Seller Handbook

Advice and inspiration for successfully running your Etsy shop

Seller Handbook

Etsy’s Copyright Policy

Learn more about how Etsy's handles copyright disputes and what sellers can do if they find themselves in a sticky situation.

By Sarah Feingold Dec 18, 2007

As a marketplace, Etsy serves, on the one hand, as a place where people come to buy and sell, but on the other hand, it's also a place where ideas and inspiration flow. Sometimes this is in a friendly way, and sometimes in a not so friendly way, and sometimes in a misinformed way. In any case, there's a lot of anxiety on the part of sellers about copyright and rightly so. Sarah, Etsy's in-house attorney, gathered some information about what U.S. copyright is and what it means for artists in the U.S. right now. Etsy does have international sellers, but we just cannot provide info for each and every country where Etsy sellers reside. But it would be great if international sellers can add useful info in the comments below.

Below you'll find the rationale behind the way Customer Support and Sarah deal with copyright issues on Etsy, as they come up between corporations and sellers, as well as between sellers. We hope that this post gives sellers  a good picture of Etsy's role in copyright disputes and what sellers can do if they find themselves in a sticky situation.

Etsy takes intellectual property rights very seriously. Under United States copyright law, only the legal or beneficial owner of an exclusive right under a copyright can take action against possible infringement. That means that it is up to the copyright owner, and not a concerned third party, to decide what can or should be allowed. Why is the law written that way? That third party person may not know all the details about the copyright or if there is a licence agreement. A third party might not have the whole story.  Also, misrepresenting an infringement may result in legal costs.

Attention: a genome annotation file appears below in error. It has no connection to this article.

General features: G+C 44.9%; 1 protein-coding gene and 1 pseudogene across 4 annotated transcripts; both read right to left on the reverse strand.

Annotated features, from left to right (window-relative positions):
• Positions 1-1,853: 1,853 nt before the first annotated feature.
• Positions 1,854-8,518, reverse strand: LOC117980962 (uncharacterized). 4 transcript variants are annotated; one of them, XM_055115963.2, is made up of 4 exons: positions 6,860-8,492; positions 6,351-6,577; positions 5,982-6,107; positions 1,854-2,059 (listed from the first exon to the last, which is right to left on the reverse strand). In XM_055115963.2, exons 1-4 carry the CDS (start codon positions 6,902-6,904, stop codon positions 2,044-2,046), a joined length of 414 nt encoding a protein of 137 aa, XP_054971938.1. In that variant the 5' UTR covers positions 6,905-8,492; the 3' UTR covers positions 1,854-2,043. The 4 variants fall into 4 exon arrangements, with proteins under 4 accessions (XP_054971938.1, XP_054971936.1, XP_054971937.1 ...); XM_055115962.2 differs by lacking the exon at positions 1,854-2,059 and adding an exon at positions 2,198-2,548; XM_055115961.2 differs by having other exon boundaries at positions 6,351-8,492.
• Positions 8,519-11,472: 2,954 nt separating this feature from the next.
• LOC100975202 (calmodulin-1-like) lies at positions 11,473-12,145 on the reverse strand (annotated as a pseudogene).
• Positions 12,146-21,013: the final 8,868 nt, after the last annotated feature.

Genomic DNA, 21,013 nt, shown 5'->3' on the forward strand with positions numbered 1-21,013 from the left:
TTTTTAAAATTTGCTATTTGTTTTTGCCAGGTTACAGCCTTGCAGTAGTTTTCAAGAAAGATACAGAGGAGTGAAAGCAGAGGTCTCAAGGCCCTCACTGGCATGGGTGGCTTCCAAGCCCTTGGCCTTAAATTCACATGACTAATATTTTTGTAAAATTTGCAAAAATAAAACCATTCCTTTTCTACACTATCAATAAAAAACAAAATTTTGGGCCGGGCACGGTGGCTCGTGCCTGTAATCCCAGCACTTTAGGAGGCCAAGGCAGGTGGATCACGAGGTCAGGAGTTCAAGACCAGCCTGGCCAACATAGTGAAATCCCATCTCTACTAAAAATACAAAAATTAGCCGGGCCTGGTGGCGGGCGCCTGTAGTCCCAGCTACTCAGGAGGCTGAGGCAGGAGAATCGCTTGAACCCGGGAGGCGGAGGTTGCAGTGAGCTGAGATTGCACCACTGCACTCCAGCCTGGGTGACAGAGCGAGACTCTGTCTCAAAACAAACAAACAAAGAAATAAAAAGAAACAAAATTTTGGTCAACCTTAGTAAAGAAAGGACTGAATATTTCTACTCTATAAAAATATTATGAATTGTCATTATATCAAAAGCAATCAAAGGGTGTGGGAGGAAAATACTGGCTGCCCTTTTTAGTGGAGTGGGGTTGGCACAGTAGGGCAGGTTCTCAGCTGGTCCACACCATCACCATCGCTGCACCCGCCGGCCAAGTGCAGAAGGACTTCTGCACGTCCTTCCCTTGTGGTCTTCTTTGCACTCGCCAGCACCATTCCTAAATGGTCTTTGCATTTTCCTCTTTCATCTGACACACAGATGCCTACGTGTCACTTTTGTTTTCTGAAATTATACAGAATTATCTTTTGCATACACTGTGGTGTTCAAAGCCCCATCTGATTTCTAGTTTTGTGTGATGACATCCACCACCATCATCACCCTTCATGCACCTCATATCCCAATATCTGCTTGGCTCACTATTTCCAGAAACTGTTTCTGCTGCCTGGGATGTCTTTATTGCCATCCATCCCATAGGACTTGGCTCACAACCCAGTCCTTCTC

If you have an intellectual property related issue on Etsy, there are a few ways you can choose to respond. For example, you may decide to contact that person directly, as in you can privately convo them or email them. Don't air your complaints on the Forums or call someone out publicly! You want to be careful about accusations, because it's possible to make things worse when you really mean to make things better. Etsy wants to hear from you before things get sticky! Communication can head off a lot of further troubles! Sometimes the issue is a simple misunderstanding and you’ll benefit from talking it over. Or you may want to talk to an attorney and get some advice or do some more research.

Here's how to report an intellectual property issue to Etsy:

1. Flagging

If you see an item on Etsy that does not comply with Etsy’s Terms of Use or other site policies, please report it here.

2. Formal Infringement Complaint

(following Etsy's Copyright and Intellectual Property Policy)

Etsy's Policy covers allegations of copyright infringement as well as other intellectual property infringements (for example, trademarks and patents). It also requires a physical signature (by fax or regular mail – not by email, except by prior agreement). The policy is consistent with Digital millennium Copyright Act (DMCA).

A complaint according to Etsy’s Copyright and Intellectual Property Policy is a serious matter. You may be liable for damages (including costs and attorneys’ fees) if you materially misrepresent that a product or activity infringed on an intellectual property right. In fact, in Online Policy Group v. Diebold, Inc. a company that sent an infringement notification agreed to pay over $100,000 because the materials were protected by the fair use doctrine. Our point in writing this article is to explain that the policy and the U.S. copyright laws exist to make sure that claims are legitimate. Taking a claim to this formal complaint stage is pretty serious business.

If you are not sure whether the material on Etsy infringes on one of your intellectual property rights, please contact an attorney first or go the route below as a next step.

Each intellectual property issue is different.  The best option for you depends on the circumstances.  Please check out www.copyright.gov for more information on U.S. copyrights, www.uspto.gov for information on trademarks, and Etsy’s Copyright and Intellectual Property Policy. Please talk to a lawyer if you have specific questions.

This information is for educational and informational purposes only. The content should not be construed as legal advice. The author and Etsy, Inc. disclaim all responsibility for any and all losses, damages, or causes of action that may arise or be connected with the use of these materials. Please consult a licensed attorney in your area with specific legal questions or concerns.

Author

Sarah Feingold

Sarah Feingold is Etsy's in-house attorney. She is also a jeweler with an extreme sweet tooth.

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